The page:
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Re: Intermediate representation for music analysis

At 12:23 PM +0200 7/17/06, alexander lerch wrote:
Naturally, music is made for humans, but does this mean that we need
physiological/perceptual/cognitive models to analyze the content of

An excellent question. In my opinion, yes. Since the phenomena of greatest interest are inherently perceptual, and since human hearing usually works much better than any sets of algorithms that we've been able to come up with so far, it seems likely that it will pay to continue to develop approaches that attempt to mimic human perception, partly by modeling human physiology and cognition.

If you have a task that is not primarily perceptual, say recovering the notes played on a set of instruments, then it might work better to use physical models of the instruments and mathematical optimization techniques. It would work even better to "instrument" the instruments with sensors that would give you more information than you could get from a sound waveform.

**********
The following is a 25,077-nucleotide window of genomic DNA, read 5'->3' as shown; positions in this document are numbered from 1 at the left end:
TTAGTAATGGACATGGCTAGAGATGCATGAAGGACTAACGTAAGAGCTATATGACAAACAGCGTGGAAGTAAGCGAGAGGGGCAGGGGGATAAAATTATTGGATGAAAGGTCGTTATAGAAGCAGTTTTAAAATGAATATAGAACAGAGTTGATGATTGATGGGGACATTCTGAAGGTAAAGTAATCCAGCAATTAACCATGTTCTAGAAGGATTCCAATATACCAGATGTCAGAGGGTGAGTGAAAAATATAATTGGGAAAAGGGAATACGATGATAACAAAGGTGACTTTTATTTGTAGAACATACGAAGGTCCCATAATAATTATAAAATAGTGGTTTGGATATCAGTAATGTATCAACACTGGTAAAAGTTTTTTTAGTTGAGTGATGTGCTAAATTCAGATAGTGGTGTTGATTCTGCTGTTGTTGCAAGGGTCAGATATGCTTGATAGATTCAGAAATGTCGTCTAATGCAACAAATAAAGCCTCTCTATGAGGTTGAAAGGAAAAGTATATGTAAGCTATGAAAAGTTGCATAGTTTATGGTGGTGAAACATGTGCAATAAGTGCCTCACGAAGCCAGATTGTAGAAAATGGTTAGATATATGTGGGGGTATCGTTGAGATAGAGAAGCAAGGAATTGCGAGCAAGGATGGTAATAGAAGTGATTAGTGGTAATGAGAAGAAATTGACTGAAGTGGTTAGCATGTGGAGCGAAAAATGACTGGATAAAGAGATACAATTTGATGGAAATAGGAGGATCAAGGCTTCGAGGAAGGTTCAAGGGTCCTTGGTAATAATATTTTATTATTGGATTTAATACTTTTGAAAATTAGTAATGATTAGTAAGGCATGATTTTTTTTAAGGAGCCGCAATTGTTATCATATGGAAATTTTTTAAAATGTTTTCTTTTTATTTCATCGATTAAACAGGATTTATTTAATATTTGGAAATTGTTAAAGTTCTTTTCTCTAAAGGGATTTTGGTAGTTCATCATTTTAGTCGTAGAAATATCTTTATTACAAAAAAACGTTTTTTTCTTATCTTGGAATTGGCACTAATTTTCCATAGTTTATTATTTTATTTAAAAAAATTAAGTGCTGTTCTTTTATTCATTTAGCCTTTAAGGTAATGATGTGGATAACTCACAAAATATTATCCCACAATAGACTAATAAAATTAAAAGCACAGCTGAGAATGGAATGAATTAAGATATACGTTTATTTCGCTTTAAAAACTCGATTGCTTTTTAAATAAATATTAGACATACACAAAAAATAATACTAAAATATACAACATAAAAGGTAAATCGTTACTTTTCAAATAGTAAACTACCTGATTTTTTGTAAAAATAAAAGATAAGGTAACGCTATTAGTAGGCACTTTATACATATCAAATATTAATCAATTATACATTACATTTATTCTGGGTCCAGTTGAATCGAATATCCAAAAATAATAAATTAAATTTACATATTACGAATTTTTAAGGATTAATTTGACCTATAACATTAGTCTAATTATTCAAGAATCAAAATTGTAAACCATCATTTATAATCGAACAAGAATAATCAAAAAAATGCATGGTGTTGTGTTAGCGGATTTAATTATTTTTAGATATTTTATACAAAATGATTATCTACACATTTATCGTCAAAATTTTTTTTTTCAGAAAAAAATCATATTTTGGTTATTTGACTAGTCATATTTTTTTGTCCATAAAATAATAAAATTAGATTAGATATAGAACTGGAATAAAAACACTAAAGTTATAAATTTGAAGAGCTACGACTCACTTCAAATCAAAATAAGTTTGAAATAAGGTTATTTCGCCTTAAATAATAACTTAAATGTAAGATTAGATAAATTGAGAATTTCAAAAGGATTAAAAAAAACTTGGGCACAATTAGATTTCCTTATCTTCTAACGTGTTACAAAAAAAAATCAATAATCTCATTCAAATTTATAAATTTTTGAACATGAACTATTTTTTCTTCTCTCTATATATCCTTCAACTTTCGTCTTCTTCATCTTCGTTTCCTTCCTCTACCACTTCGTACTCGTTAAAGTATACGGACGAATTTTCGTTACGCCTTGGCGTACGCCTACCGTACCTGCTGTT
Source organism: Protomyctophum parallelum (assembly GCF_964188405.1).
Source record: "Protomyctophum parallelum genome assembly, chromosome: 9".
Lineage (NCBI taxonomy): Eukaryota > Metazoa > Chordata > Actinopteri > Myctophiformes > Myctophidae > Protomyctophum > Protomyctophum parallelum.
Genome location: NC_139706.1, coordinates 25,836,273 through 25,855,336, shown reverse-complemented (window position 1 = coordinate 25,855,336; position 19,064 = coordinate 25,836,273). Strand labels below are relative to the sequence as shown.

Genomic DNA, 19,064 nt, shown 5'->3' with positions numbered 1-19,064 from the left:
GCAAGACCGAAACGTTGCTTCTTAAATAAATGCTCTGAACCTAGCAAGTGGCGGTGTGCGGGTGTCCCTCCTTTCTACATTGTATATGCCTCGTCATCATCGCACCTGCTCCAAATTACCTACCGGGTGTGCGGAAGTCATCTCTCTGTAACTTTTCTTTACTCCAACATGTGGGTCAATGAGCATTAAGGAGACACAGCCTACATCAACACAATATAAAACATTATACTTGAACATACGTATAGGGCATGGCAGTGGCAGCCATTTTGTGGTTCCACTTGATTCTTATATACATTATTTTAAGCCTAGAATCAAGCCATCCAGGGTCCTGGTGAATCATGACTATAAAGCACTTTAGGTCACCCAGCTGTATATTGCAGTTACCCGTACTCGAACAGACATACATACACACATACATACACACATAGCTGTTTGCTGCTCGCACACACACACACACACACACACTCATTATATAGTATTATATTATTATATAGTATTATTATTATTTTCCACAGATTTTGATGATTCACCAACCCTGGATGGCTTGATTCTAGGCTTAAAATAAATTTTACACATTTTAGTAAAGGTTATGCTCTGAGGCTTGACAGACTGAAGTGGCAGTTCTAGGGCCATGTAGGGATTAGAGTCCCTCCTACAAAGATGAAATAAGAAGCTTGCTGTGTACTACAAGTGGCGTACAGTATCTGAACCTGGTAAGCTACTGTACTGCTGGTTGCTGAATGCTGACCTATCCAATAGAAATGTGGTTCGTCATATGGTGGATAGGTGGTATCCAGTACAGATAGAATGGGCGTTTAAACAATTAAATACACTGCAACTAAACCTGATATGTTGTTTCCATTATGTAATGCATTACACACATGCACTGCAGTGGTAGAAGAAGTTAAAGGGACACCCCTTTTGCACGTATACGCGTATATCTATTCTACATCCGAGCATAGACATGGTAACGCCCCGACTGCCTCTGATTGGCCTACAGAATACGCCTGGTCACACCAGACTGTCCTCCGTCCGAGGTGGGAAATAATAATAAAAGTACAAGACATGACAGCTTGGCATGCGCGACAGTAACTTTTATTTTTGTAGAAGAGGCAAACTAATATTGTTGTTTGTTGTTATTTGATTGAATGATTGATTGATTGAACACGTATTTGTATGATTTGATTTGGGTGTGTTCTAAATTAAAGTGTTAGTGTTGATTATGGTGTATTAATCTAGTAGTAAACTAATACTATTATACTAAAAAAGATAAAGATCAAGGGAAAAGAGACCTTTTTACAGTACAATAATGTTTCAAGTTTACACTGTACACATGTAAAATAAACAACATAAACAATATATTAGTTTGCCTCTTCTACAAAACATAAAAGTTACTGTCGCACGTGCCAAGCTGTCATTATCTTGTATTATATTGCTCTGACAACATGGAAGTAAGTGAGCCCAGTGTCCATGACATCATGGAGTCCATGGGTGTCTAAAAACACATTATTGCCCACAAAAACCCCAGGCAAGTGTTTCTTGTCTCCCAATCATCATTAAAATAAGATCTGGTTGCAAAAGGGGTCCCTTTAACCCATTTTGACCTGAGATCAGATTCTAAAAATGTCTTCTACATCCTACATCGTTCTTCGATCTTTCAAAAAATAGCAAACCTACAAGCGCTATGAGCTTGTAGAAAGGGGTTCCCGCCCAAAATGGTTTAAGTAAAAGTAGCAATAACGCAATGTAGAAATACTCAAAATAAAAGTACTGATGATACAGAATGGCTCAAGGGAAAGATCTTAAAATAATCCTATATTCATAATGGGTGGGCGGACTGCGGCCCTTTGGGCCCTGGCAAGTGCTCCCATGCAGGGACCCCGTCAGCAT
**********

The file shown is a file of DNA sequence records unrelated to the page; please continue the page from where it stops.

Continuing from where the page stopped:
But if the task is to follow and understand a melody or a rhythm or other aspects of musical/perceptual language, then relying too much on things like "physical" notions of pitch and tempo can do more harm than good.

In summary, I think that "hearing" problems should be addressed with auditory techniques, and other problems in sound and music should be addressed with whatever techniques suit them best.